THese were popular in many places in the world whi don't have the benefit of electricity and where batteries are an expensive luxury.

If you can do it by winding a spring then you can do it with a weight. If you need more energy then just have a heavier weight or raise the weight you have to a greater height.
 

Offline William McCormick

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Re: Is there a "potential energy" radio?
« Reply #17 on: 03/09/2012 21:14:50 »
No, I am not talking about some miracle energy device, I am talking about pulling up a mass and letting it drop (slowly with the help of gears) to run a generator.

Has anyone here seen anything like this to operate, say, a small radio?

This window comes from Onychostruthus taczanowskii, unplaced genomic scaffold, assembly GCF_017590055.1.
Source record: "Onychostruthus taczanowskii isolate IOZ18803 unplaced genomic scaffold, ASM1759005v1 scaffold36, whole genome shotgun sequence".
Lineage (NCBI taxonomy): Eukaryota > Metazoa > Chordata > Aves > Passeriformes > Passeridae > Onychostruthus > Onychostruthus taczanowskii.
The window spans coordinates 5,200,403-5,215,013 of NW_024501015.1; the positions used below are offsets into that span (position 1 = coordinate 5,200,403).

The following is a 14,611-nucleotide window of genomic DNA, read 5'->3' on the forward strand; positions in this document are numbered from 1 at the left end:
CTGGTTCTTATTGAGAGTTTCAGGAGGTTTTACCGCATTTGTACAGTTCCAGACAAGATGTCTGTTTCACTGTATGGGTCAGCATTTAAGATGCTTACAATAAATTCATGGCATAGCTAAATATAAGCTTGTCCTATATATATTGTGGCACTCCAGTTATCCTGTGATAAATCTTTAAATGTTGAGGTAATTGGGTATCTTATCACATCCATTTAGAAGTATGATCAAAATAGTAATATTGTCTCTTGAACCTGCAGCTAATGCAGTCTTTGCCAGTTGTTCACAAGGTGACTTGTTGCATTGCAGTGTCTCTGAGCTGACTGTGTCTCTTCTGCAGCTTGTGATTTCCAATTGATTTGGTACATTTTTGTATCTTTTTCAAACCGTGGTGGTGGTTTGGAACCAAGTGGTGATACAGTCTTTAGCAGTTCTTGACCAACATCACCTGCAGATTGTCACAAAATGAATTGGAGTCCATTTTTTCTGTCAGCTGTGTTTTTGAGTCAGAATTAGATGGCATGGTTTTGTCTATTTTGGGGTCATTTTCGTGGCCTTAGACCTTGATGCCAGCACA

I have built the Radio Shack radio that uses no batteries. It works great, but I had to reverse the antenna and ground wire, to make it work. You can definitely pick up strong AM stations with it, and listen to them.

A small single traic AM radio with amplifier transformer, actually has the gate of the traic, initiated by the power from the antenna. I thought that was pretty cool.

                      Sincerely,

                            William McCormick
 

Offline brandonwouldnt

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Re: Is there a "potential energy" radio?
« Reply #18 on: 05/02/2013 04:41:54 »
i realize this post is real dead, but I came across it while researching, and have a relevant link. newbielink:http://www.indiegogo.com/projects/282006 [nonactive] if you haven't seen this, its a "potential energy" powered light that was crowdfunded recently called the GravityLight
 

Offline techmind

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Re: Is there a "potential energy" radio?
« Reply #19 on: 08/02/2013 22:38:18 »